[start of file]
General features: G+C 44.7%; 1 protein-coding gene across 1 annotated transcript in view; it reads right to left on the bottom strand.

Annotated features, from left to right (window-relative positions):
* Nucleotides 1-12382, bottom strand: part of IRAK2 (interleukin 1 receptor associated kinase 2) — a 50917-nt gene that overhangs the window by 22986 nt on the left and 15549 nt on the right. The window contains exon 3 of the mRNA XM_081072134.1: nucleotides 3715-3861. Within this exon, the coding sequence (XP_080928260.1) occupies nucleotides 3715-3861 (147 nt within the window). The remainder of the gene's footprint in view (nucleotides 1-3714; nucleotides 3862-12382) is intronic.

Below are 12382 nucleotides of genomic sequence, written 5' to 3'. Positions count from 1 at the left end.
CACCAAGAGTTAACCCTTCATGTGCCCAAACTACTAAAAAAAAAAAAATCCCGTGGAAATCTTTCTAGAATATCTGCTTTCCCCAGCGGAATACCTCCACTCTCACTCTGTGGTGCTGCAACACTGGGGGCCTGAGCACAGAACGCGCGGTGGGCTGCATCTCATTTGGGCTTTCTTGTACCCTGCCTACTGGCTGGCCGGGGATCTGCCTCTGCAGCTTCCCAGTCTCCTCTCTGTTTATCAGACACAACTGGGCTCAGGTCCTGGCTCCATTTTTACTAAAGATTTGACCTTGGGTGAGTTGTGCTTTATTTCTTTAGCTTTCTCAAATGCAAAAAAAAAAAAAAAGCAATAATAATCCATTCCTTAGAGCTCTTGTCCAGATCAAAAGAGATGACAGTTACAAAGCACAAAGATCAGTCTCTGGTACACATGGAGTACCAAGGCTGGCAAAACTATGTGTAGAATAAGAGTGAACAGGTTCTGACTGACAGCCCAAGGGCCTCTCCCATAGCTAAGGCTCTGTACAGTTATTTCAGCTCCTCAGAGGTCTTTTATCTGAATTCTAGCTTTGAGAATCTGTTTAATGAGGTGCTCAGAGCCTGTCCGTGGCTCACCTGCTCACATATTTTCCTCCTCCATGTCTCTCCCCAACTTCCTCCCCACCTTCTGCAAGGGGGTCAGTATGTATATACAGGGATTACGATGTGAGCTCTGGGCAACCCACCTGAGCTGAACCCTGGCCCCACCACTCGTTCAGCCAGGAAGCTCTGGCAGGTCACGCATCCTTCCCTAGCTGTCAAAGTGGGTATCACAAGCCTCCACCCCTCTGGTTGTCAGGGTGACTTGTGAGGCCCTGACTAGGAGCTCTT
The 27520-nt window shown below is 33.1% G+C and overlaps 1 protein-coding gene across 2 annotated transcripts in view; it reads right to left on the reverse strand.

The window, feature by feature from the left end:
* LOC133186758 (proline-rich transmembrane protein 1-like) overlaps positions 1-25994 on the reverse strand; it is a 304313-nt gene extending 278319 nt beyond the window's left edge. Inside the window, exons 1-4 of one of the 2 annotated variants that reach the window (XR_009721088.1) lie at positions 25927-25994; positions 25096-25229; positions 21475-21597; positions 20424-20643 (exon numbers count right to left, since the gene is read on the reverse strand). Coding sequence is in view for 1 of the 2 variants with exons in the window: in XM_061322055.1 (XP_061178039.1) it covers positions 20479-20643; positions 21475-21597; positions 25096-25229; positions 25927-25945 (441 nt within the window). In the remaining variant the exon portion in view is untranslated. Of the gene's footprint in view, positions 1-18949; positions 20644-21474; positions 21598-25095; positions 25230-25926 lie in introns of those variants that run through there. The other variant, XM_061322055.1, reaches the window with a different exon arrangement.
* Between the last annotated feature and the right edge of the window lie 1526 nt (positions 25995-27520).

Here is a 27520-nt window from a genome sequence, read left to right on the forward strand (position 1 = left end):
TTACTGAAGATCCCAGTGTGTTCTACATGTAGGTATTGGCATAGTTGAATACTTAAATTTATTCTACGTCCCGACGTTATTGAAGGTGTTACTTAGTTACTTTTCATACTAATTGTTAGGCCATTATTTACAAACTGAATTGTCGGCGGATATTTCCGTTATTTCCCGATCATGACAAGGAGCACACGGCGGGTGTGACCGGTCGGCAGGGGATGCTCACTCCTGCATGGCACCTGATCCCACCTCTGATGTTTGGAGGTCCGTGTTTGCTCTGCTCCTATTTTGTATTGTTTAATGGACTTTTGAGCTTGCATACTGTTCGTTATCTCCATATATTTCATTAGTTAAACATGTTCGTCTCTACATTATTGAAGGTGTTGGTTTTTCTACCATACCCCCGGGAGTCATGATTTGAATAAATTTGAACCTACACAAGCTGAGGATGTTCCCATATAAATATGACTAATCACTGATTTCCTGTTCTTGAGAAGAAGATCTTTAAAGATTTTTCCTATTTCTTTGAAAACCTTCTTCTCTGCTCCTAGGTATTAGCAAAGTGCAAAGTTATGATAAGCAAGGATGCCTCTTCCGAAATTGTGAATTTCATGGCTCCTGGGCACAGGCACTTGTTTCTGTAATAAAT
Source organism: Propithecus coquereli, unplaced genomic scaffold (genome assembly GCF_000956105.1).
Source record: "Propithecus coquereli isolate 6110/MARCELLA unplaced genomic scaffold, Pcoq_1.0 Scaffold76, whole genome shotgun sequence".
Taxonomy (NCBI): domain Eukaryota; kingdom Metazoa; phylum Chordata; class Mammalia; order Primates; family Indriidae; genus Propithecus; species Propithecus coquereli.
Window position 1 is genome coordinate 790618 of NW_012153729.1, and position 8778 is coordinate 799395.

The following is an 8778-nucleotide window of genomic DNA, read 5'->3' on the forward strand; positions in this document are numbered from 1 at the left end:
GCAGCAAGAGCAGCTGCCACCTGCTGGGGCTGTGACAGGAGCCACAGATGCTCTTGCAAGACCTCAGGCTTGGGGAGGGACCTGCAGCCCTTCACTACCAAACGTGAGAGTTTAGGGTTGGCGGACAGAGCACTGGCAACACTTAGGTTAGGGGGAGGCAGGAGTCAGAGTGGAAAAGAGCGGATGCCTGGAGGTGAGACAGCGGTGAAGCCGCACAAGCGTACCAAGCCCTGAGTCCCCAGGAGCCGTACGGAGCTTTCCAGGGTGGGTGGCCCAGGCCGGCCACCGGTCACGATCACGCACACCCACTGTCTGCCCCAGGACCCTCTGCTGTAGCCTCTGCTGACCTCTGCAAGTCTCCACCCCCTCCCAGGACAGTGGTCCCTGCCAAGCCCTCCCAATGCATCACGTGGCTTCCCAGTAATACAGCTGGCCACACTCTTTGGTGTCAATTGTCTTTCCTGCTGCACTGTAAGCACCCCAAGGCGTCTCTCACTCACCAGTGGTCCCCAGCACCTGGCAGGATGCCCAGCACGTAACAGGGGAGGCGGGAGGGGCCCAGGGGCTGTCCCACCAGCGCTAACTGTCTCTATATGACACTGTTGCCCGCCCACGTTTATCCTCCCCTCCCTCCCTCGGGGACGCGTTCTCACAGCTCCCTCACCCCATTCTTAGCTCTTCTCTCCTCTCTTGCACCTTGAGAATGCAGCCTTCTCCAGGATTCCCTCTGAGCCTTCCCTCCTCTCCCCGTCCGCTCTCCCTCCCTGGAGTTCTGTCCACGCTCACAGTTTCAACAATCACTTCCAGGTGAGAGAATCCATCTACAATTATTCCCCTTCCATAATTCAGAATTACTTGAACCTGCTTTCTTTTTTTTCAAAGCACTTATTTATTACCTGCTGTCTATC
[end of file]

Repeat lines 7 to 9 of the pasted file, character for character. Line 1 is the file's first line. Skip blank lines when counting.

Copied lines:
The window, feature by feature from the left end:
* LOC133186758 (proline-rich transmembrane protein 1-like) overlaps positions 1-25994 on the reverse strand; it is a 304313-nt gene extending 278319 nt beyond the window's left edge. Inside the window, exons 1-4 of one of the 2 annotated variants that reach the window (XR_009721088.1) lie at positions 25927-25994; positions 25096-25229; positions 21475-21597; positions 20424-20643 (exon numbers count right to left, since the gene is read on the reverse strand). Coding sequence is in view for 1 of the 2 variants with exons in the window: in XM_061322055.1 (XP_061178039.1) it covers positions 20479-20643; positions 21475-21597; positions 25096-25229; positions 25927-25945 (441 nt within the window). In the remaining variant the exon portion in view is untranslated. Of the gene's footprint in view, positions 1-18949; positions 20644-21474; positions 21598-25095; positions 25230-25926 lie in introns of those variants that run through there. The other variant, XM_061322055.1, reaches the window with a different exon arrangement.
* Between the last annotated feature and the right edge of the window lie 1526 nt (positions 25995-27520).